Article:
When is a lake not a lake? When it drains down a lava tube and becomes a meadow in the summer. An Oregon Lake does just that:
Lost Lake in central Oregon disappears down a 6-foot wide hole, and no one really knows where it goes.
The lake, located in the Cascade range in Oregon, is the result of a volcanic activity over a 1,000 years ago. Water levels on the lake change drastically throughout the year, but it drains completely through a hole during summer because the inflow of water is less than the drainage of the hole.
This amazing video shows the moment a lake was drained of all its water – by a six-foot wide lava hole positioned just metres away from the shoreline.
The natural phenomenon has been a feature at the Lost Lake in Oregon, US, for as long as people can remember.
And it is down to a lava tube – a tunnel-like structure originally created to drain lava from a volcano during an eruption.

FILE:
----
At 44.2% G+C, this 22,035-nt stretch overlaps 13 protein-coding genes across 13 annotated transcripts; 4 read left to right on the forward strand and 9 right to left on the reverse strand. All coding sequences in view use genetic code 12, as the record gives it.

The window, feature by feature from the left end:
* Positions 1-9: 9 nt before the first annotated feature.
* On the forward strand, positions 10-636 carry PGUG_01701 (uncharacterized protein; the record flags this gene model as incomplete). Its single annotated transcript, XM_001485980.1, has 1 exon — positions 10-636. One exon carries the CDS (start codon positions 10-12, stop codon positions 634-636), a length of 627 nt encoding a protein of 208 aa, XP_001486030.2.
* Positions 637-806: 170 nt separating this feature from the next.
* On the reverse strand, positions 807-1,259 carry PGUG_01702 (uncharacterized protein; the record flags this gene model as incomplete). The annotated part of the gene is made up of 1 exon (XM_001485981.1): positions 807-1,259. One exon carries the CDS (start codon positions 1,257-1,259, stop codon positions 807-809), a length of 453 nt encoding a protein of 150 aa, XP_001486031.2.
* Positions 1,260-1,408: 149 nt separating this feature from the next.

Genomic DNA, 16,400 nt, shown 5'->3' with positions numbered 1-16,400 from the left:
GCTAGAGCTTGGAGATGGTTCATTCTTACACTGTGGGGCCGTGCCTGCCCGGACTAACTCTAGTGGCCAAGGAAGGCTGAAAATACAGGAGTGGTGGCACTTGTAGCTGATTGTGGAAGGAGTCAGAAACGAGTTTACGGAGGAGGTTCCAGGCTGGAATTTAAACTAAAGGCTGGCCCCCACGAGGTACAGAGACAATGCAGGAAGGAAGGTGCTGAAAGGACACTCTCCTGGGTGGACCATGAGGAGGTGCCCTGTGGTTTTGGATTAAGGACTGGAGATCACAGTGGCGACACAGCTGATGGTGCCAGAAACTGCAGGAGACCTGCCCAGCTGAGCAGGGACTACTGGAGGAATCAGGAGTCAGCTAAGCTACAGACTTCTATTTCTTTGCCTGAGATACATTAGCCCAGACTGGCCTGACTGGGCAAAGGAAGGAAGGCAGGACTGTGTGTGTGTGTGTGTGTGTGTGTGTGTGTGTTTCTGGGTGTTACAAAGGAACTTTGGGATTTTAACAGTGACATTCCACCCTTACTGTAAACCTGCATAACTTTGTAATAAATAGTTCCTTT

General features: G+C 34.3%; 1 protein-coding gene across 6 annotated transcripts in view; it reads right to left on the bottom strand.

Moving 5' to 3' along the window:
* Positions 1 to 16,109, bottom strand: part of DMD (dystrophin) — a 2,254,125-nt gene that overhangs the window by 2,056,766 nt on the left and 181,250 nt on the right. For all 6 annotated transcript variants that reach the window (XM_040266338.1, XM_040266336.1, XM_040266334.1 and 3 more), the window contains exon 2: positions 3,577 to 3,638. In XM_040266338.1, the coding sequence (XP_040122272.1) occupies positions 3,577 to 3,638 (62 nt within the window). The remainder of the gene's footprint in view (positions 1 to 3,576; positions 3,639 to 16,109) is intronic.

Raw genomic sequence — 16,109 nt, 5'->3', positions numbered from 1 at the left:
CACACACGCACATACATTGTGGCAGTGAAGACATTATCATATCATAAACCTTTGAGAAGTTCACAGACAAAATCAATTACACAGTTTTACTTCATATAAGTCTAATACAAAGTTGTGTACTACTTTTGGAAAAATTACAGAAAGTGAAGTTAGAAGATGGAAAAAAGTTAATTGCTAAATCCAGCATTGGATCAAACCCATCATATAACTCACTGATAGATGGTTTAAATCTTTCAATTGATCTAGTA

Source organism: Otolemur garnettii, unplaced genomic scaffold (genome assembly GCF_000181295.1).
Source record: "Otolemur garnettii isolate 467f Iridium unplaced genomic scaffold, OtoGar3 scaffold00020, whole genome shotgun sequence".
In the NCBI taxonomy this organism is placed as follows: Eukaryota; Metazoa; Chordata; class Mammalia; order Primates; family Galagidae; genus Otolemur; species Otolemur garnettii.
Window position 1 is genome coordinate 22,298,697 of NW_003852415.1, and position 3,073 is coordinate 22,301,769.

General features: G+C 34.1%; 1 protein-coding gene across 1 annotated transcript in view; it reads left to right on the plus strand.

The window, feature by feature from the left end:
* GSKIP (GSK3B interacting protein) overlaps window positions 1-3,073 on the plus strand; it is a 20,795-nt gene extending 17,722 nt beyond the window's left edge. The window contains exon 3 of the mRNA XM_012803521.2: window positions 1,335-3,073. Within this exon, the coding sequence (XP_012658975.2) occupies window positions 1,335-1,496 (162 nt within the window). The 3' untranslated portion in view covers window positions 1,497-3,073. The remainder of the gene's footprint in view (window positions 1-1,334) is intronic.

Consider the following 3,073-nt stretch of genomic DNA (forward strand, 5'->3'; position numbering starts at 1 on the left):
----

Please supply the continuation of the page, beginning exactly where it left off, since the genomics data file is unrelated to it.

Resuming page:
Jude McHugh, a spokesperson for Williamette National Forest, told ABC News: “In Lost Lake, this lava tube collapsed and became the drain hole for that lake.”
Over the years, there has been a problem with people trying to plug the hole with various debris, including car engines. Officials strongly discourage anyone from plugging the hole as it would lead to flooding and road damage.
The lake eventually becomes a meadow later in the summer.
Written by Katie McGuire. Follow Katie on Twitter @GOPKatie, on Facebook, or email the author at KatieFMcGuire@gmail.com
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